Oceans, tidal pools, lakes, rivers, and ponds --all bodies of water that sustain life-- have copper present as a vital, naturally occurring element. Its presence as a basic component of the process that spawns the abundant species that swim, scurry, wiggle and wallow in the waters of the world has been established by Nature and confirmed by scientists.
It is, simply stated, indispensable because it is necessary for normal growth in living beings.
"The role of copper in small quantities is essential to marine life," says Dr. Karl D. Shearer, Research Fisheries Biologist with the National Marine Fisheries Service, at the Northwest Fisheries Science Center in Seattle, Washington.
"It is a key component of enzymes, compounds that act as catalysts in the metabolism of organisms," says Dr. A. G. Lewis, an oceanographer and Professor in the Department of Oceanography and Zoology at The University of British Columbia in Vancouver, B. C., Canada. "Because it is an essential metal, an adequate supply is necessary for normal metabolism," he explains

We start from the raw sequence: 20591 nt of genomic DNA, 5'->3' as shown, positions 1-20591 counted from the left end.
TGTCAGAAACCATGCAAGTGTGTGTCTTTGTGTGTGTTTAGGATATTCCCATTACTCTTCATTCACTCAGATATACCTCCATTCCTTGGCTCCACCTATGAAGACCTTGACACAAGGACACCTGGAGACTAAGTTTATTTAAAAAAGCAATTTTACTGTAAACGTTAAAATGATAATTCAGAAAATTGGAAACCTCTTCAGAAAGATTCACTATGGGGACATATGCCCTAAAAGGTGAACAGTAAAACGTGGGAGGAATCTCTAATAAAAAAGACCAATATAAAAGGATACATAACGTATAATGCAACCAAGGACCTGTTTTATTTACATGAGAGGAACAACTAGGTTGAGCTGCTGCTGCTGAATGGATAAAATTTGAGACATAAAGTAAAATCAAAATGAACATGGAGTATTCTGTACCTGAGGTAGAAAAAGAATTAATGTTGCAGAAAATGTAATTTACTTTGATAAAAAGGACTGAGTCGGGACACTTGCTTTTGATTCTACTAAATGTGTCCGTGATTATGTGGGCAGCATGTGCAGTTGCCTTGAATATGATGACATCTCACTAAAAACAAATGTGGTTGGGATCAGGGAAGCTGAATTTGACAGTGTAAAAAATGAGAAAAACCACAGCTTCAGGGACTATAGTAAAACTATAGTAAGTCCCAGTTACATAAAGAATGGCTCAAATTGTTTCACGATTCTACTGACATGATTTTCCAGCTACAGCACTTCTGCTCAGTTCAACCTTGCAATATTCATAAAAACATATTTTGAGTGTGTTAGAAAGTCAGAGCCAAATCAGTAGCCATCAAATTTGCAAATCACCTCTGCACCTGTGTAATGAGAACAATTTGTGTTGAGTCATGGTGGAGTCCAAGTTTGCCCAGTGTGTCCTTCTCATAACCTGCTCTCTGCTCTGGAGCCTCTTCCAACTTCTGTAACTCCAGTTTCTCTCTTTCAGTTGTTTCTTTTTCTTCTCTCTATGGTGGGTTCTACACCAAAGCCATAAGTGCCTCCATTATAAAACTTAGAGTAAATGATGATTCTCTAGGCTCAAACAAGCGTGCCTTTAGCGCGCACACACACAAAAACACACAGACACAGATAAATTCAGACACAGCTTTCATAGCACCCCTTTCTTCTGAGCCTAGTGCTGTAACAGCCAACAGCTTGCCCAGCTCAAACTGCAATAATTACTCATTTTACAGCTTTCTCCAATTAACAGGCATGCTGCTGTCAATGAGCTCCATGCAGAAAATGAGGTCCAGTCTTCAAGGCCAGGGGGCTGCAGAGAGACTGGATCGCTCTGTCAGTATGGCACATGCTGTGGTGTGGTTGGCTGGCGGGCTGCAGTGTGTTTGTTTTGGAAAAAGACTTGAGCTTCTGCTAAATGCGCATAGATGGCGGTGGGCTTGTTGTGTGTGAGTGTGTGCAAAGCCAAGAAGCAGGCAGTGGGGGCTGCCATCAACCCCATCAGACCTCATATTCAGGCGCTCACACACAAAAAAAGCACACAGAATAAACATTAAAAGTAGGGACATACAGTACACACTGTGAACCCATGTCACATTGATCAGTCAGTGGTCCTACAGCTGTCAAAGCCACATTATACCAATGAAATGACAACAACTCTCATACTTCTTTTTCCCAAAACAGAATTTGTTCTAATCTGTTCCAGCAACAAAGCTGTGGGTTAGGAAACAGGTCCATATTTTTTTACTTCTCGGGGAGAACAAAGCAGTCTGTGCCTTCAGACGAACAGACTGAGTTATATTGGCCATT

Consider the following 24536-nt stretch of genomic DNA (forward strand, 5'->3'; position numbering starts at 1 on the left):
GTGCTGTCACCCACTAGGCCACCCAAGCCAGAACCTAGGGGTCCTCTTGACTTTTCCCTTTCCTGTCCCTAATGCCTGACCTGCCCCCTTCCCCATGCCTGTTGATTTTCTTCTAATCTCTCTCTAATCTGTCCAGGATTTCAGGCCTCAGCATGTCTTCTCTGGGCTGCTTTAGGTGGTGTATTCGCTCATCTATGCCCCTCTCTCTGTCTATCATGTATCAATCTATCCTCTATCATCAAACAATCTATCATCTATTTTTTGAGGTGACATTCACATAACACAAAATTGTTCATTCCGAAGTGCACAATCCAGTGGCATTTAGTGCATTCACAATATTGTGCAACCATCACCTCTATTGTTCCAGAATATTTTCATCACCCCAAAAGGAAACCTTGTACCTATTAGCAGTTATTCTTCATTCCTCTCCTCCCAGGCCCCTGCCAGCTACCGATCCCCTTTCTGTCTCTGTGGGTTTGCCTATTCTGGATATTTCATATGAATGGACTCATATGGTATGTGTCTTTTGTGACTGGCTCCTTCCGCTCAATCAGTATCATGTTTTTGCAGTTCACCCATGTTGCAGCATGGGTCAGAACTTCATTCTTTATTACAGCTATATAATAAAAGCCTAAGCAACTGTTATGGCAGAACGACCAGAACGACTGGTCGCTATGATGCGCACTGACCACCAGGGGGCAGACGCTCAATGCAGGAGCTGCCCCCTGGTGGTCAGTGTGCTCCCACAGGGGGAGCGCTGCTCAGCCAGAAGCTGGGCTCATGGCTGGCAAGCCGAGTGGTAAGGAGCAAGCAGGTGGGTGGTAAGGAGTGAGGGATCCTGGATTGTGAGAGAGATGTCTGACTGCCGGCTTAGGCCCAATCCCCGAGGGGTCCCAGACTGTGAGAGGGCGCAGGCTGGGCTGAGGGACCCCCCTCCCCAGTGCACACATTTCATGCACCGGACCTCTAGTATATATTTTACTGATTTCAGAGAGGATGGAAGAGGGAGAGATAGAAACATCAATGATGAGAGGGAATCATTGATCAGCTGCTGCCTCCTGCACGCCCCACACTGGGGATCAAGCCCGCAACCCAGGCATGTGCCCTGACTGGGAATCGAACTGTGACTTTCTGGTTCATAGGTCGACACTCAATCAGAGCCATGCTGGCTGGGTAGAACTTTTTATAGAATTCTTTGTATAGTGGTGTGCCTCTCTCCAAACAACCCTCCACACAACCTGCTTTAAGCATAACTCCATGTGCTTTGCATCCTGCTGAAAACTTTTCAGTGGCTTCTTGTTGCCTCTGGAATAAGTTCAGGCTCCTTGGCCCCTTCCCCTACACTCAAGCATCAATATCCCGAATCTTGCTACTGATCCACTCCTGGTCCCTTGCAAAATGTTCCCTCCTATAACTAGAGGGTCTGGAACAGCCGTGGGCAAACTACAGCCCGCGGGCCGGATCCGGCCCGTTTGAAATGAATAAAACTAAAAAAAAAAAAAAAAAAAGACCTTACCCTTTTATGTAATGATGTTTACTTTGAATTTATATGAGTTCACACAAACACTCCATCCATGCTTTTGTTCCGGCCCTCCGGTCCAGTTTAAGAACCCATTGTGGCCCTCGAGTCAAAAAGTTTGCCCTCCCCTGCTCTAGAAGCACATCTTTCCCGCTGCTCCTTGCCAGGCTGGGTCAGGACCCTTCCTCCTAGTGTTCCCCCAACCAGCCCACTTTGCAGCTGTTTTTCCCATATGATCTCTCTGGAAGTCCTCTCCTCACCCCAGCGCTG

"Copper's main role in the body is through metalloenzymes and enzymes catalyze many different chemical reactions," says Dr. Kathryn Michel, Assistant Professor of Nutrition at the University of Pennsylvania School of Veterinary Medicine, Philadelphia, Pennsylvania.
Dr. Michel adds that "the body is full of enzymes and any chemical reaction in the body has possibly enzymes associated with it. Copper is a very important component and absolutely essential to the performance of the enzymes"
She explains that "enzymes are critical to the development of bone tissue and the production of red blood cells. A copper deficiency would contribute to anemia."
Put simply, "enzymes won't function without trace minerals such as copper, which means there's no metabolism," says Dr. Shearer, the National Marine Fisheries Services biologist, who has worked extensively in the analysis and development of food for fish. With no metabolism there would be no energy to fuel the vital processes that sustain life in creatures.